Well, Secretary of Defense Rumsfeld, behind closed doors, asked the chairman of that committee to withdraw the legislation.  Instead, he promised, and it was put into law, that a report on what is going on in the field would be given to Congress, again, for congressional oversight, by March of this year. 

Well, guess what?  Now they‘re not even going to produce that report.

CARLSON:  Of course not.

DONNELLY:  ... Rand Corporation.  I‘m sorry.  We won‘t hear anything until new year‘s eve.  So if anybody—nobody objects by New Year‘s Day, they‘ll say the Army has gotten away with violating regulation and law.

CARLSON:  Of course.  Because the bottom line is, they need the warm bodies to fight the war.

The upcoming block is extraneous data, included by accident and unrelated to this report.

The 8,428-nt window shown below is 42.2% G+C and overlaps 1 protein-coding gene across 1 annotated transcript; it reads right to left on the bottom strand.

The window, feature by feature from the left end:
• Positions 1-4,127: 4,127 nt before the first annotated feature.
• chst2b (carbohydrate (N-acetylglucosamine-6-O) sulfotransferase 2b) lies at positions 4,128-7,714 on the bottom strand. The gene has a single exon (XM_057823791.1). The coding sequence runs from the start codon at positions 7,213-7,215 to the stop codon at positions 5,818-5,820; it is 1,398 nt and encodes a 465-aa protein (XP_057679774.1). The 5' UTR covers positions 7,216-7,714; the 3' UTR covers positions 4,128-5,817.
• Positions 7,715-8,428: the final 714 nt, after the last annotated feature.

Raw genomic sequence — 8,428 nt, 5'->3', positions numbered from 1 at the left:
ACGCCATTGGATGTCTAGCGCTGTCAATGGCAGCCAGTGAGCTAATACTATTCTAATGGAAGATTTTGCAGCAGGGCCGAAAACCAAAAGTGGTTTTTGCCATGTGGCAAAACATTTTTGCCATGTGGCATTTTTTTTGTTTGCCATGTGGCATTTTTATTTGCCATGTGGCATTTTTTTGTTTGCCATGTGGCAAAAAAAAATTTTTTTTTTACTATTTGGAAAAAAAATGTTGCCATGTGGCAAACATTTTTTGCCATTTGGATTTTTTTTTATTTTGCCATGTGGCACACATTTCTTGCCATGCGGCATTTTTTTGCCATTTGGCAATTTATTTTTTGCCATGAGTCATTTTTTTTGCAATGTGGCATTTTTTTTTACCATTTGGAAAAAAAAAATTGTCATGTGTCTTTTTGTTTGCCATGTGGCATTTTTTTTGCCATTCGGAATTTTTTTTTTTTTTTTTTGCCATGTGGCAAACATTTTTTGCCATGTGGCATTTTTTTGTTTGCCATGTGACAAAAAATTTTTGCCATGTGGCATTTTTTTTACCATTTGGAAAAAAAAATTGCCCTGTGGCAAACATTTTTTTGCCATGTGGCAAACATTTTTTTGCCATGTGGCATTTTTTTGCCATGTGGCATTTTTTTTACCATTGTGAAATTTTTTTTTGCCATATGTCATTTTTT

DONNELLY:  No.  There is really no evidence that there are not enough men to have in the all-male units. 

CARLSON:  Well, the whole thing is repulsive, as far as I‘m concerned, and not the kind of thing that civilized nations do.  I just could not be more opposed to it.  Doesn‘t seem like empowerment to me, to get killed by an IED.

DONNELLY:  It‘s a pretty awful thing, but I tell you, it disrespects women in the military.  They have a right to expect that regulation and law will be followed, and it‘s not being followed. 

CARLSON:  Yes.

DONNELLY:  Congress needs to intervene.  The president needs to intervene, too.  And people need to tell their congressman.

CARLSON:  Don‘t hold your breath for that, Elaine Donnelly, but thank you for what you‘re doing.